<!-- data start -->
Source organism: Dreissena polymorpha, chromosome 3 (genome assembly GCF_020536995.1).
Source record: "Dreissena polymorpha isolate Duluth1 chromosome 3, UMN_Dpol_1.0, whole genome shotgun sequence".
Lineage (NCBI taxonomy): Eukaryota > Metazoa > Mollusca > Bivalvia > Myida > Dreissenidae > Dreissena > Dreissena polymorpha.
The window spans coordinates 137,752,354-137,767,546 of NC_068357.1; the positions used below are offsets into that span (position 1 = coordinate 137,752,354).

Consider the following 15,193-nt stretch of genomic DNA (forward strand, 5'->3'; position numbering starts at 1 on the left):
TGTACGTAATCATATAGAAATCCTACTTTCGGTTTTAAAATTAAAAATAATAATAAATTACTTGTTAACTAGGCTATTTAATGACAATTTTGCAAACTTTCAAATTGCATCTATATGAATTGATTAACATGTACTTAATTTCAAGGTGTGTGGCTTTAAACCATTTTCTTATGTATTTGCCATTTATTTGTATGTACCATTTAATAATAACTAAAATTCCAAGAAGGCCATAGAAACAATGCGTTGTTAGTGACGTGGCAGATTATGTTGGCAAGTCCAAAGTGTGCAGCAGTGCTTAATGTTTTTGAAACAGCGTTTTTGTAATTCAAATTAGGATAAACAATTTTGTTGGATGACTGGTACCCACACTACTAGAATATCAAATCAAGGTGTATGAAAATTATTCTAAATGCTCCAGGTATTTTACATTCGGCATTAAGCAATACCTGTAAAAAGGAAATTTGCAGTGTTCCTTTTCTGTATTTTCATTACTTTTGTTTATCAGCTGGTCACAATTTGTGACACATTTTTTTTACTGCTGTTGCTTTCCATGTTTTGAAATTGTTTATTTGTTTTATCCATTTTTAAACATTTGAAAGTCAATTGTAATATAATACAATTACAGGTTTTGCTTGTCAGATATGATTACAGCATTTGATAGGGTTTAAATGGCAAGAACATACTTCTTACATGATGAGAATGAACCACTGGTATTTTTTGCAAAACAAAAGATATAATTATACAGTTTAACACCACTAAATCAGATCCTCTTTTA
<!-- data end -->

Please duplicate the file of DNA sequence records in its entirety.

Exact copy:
Source organism: Dreissena polymorpha, chromosome 3 (genome assembly GCF_020536995.1).
Source record: "Dreissena polymorpha isolate Duluth1 chromosome 3, UMN_Dpol_1.0, whole genome shotgun sequence".
Lineage (NCBI taxonomy): Eukaryota > Metazoa > Mollusca > Bivalvia > Myida > Dreissenidae > Dreissena > Dreissena polymorpha.
The window spans coordinates 137,752,354-137,767,546 of NC_068357.1; the positions used below are offsets into that span (position 1 = coordinate 137,752,354).

Consider the following 15,193-nt stretch of genomic DNA (forward strand, 5'->3'; position numbering starts at 1 on the left):
TGTACGTAATCATATAGAAATCCTACTTTCGGTTTTAAAATTAAAAATAATAATAAATTACTTGTTAACTAGGCTATTTAATGACAATTTTGCAAACTTTCAAATTGCATCTATATGAATTGATTAACATGTACTTAATTTCAAGGTGTGTGGCTTTAAACCATTTTCTTATGTATTTGCCATTTATTTGTATGTACCATTTAATAATAACTAAAATTCCAAGAAGGCCATAGAAACAATGCGTTGTTAGTGACGTGGCAGATTATGTTGGCAAGTCCAAAGTGTGCAGCAGTGCTTAATGTTTTTGAAACAGCGTTTTTGTAATTCAAATTAGGATAAACAATTTTGTTGGATGACTGGTACCCACACTACTAGAATATCAAATCAAGGTGTATGAAAATTATTCTAAATGCTCCAGGTATTTTACATTCGGCATTAAGCAATACCTGTAAAAAGGAAATTTGCAGTGTTCCTTTTCTGTATTTTCATTACTTTTGTTTATCAGCTGGTCACAATTTGTGACACATTTTTTTTACTGCTGTTGCTTTCCATGTTTTGAAATTGTTTATTTGTTTTATCCATTTTTAAACATTTGAAAGTCAATTGTAATATAATACAATTACAGGTTTTGCTTGTCAGATATGATTACAGCATTTGATAGGGTTTAAATGGCAAGAACATACTTCTTACATGATGAGAATGAACCACTGGTATTTTTTGCAAAACAAAAGATATAATTATACAGTTTAACACCACTAAATCAGATCCTCTTTTA